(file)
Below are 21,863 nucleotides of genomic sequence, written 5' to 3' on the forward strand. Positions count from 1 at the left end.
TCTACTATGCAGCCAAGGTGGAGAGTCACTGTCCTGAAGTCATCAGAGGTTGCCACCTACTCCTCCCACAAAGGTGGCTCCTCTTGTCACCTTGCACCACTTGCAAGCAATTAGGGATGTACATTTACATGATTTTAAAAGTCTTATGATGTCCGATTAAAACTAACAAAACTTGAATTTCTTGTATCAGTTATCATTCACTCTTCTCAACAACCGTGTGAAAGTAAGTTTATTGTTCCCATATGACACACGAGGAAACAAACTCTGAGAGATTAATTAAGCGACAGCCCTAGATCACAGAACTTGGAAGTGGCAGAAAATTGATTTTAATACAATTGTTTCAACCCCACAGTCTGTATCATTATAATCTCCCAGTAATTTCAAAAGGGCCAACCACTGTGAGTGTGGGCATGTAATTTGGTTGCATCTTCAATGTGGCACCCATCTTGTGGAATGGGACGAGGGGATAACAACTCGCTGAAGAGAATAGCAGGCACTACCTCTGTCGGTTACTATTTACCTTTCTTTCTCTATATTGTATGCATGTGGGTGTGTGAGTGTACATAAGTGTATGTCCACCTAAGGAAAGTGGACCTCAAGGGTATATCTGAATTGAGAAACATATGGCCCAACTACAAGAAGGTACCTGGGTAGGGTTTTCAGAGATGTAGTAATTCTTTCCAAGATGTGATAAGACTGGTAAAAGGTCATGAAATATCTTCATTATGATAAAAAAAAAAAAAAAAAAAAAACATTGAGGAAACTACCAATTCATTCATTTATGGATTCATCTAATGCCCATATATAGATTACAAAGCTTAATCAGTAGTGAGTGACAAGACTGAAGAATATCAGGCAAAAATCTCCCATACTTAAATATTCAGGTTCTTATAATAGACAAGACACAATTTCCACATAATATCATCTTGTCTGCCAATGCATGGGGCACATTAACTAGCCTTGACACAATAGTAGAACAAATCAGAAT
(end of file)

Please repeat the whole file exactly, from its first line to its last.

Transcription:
Below are 21,863 nucleotides of genomic sequence, written 5' to 3' on the forward strand. Positions count from 1 at the left end.
TCTACTATGCAGCCAAGGTGGAGAGTCACTGTCCTGAAGTCATCAGAGGTTGCCACCTACTCCTCCCACAAAGGTGGCTCCTCTTGTCACCTTGCACCACTTGCAAGCAATTAGGGATGTACATTTACATGATTTTAAAAGTCTTATGATGTCCGATTAAAACTAACAAAACTTGAATTTCTTGTATCAGTTATCATTCACTCTTCTCAACAACCGTGTGAAAGTAAGTTTATTGTTCCCATATGACACACGAGGAAACAAACTCTGAGAGATTAATTAAGCGACAGCCCTAGATCACAGAACTTGGAAGTGGCAGAAAATTGATTTTAATACAATTGTTTCAACCCCACAGTCTGTATCATTATAATCTCCCAGTAATTTCAAAAGGGCCAACCACTGTGAGTGTGGGCATGTAATTTGGTTGCATCTTCAATGTGGCACCCATCTTGTGGAATGGGACGAGGGGATAACAACTCGCTGAAGAGAATAGCAGGCACTACCTCTGTCGGTTACTATTTACCTTTCTTTCTCTATATTGTATGCATGTGGGTGTGTGAGTGTACATAAGTGTATGTCCACCTAAGGAAAGTGGACCTCAAGGGTATATCTGAATTGAGAAACATATGGCCCAACTACAAGAAGGTACCTGGGTAGGGTTTTCAGAGATGTAGTAATTCTTTCCAAGATGTGATAAGACTGGTAAAAGGTCATGAAATATCTTCATTATGATAAAAAAAAAAAAAAAAAAAAAACATTGAGGAAACTACCAATTCATTCATTTATGGATTCATCTAATGCCCATATATAGATTACAAAGCTTAATCAGTAGTGAGTGACAAGACTGAAGAATATCAGGCAAAAATCTCCCATACTTAAATATTCAGGTTCTTATAATAGACAAGACACAATTTCCACATAATATCATCTTGTCTGCCAATGCATGGGGCACATTAACTAGCCTTGACACAATAGTAGAACAAATCAGAAT